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March 19, 2024, 2:41 p.m.
Audience & Social
LINK:  ➚   |   Posted by: Hanaa' Tameez   |   March 19, 2024

A new Pew Research Center study published Tuesday shows that while Latinos in the United States are largely online news consumers, their preferences and habits differ depending on what their dominant language is and where they were born.

The percentage of Latinos who say they follow the news all or most of the time dropped from 31% in 2020 to 22% in 2023, following patterns of the general U.S. population, the study found. Pew surveyed 5,078 U.S. Hispanic adults in November 2023 and weighted the data “to match the U.S. Hispanic adult population by age, gender, education, nativity, Hispanic origin group and other categories.” There are currently more than 62 million Hispanic/Latinos living in the U.S., making up 19% of the total population, according to Census data. The report uses the terms “Hispanic” and “Latino” interchangeably.

More than half of U.S. Hispanic adults (54%) get their news mostly in English, while 21% say they get their news mostly in Spanish. Just 23% said they consume news in both languages equally. Of those adults, just 26% of Hispanic immigrants mostly get their news in English compared to 81% of U.S.-born Latinos. However, 41% of Hispanic immigrants get their news mainly in Spanish compared to just 2% of U.S.-born Latinos. Of bilingual Latinos, 34% said they consume news in Spanish and English equally.

The study found that Hispanic immigrants are much more likely than U.S.-born Hispanics to get news from Hispanic outlets and news about their countries of origin. In both cases, about seven in ten immigrants say they at least sometimes get these types of news: 69% get news from Hispanic outlets and 72% get news about their country of origin. Among Hispanic adults who were born in the U.S., 33% at least sometimes get news from Hispanic outlets, and 38% get news about their family’s country of origin.

“Although the survey did not gauge respondents’ interaction with any specific Hispanic news outlets, a previous Pew Research Center study found that both of the largest Spanish-language television networks — Univision and Telemundo — have experienced declines in viewership in recent years, despite the continued growth of the U.S. Hispanic population,” the report says.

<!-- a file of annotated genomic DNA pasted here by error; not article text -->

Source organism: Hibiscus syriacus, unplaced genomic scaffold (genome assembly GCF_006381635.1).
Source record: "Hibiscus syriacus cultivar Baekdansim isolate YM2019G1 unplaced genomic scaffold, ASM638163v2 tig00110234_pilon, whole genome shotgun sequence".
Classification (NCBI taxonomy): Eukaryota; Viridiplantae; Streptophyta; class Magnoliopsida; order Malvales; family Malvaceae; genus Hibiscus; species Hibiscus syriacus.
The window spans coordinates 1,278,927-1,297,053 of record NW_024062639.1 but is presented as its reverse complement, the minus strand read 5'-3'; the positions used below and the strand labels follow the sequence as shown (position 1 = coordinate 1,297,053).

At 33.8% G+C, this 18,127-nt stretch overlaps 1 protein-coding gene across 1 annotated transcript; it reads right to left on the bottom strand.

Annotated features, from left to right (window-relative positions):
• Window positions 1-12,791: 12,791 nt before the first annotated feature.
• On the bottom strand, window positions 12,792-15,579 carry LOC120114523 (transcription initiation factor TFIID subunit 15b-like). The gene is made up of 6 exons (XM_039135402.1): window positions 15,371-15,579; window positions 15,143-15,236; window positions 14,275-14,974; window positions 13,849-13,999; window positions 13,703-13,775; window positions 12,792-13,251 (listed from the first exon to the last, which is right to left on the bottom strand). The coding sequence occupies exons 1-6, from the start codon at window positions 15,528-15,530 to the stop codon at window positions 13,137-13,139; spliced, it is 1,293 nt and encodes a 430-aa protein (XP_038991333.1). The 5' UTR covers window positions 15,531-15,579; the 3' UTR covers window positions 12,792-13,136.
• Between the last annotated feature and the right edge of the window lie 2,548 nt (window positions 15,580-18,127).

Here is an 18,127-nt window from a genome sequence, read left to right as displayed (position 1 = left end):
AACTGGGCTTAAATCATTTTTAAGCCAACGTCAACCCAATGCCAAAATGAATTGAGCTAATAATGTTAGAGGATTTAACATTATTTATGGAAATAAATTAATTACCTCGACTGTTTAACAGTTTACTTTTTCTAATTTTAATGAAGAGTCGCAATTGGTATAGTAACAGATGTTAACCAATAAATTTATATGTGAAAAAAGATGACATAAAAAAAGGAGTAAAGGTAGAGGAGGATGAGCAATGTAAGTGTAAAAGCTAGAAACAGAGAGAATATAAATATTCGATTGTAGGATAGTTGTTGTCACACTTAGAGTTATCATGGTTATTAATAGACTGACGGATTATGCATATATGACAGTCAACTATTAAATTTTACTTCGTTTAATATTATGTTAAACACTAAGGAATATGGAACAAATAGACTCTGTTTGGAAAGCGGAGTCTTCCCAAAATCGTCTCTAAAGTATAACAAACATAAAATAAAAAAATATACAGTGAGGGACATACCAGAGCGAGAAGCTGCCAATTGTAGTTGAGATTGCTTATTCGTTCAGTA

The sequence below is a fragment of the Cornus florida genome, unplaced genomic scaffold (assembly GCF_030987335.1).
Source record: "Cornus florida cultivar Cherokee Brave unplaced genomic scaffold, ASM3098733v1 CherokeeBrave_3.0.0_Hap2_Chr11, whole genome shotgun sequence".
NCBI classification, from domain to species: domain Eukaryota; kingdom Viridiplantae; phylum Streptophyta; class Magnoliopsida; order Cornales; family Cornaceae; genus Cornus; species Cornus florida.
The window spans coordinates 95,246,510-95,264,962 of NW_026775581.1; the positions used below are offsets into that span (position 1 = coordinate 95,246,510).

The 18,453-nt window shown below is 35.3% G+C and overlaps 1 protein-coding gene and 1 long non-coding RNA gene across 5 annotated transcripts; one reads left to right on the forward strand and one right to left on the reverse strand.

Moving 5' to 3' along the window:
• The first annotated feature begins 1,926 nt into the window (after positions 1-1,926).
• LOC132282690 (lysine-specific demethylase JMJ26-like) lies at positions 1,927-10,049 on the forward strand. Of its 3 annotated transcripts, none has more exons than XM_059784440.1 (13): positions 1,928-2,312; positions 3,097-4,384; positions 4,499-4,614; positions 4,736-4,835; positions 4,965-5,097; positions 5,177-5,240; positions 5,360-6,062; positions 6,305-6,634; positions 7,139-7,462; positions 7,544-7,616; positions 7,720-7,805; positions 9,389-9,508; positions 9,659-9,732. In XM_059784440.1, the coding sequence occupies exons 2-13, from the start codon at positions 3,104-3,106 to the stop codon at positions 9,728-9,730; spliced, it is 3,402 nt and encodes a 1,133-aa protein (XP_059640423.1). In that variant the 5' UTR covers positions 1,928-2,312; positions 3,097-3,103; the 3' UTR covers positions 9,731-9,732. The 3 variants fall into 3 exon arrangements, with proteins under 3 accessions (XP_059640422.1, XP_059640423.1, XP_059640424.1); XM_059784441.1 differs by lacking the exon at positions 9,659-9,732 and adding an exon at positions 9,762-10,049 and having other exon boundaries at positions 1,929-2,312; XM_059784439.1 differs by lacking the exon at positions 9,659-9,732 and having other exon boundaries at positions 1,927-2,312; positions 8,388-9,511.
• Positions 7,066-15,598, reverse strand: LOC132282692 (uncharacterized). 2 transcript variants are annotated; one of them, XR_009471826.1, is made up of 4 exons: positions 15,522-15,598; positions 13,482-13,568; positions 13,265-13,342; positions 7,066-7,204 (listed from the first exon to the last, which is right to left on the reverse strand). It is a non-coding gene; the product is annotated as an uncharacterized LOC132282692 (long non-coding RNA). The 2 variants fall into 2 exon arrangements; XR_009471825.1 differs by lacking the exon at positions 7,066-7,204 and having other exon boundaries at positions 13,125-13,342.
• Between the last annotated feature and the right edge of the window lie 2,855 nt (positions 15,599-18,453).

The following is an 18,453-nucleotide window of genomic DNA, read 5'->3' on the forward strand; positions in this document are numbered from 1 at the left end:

Spanish-speaking Latinos, including those who are bilingual, make up the majority of the audience for Hispanic media outlets. About four in ten Latinos who say they get news from these outlets at least sometimes are predominantly Spanish speakers (43%), and a similar share are bilingual (41%). By contrast, among Latinos who rarely or never get news from Hispanic news outlets, a majority (60%) are predominantly English speakers.

Hispanic immigrants are more likely (69%) than U.S. born Latinos (33%) to consume news from Hispanic news outlets, which Pew defines as “outlets that focus on providing news and information specifically to Hispanic audiences, whether in Spanish, English or another language.” The study also found that consumption of Hispanic news outlets varies by socioeconomic status: “While 57% of Hispanic adults with lower incomes say they get news from Hispanic media outlets at least sometimes, just 29% of upper-income Hispanic adults get news from these outlets.”

In terms of platforms, 87% of Latinos get their news from digital devices (news websites and apps, social media, podcasts, and search) at least sometimes, and a majority (65%) said they get digital news over print, TV, and radio. Twenty-one percent said they prefer social media to get news, compared to 13% of Black Americans, 10% of White Americans, and 19% of  English-speaking Asian Americans. The study also found that nearly a third (29%) of Hispanic adults regularly get their news on Instagram and 25% get news from TikTok, compared to 9% of white Americans on each platform.

“Latinos are more likely than white Americans (55%) and Black Americans (50%) to prefer getting news from digital devices,” the report’s authors write. “Latinos also are more likely than white and Black adults to get news from social media, at least in part because Latino adults tend to be younger than other groups, and young adults are more inclined to use social media for news.”

Read the full study here.

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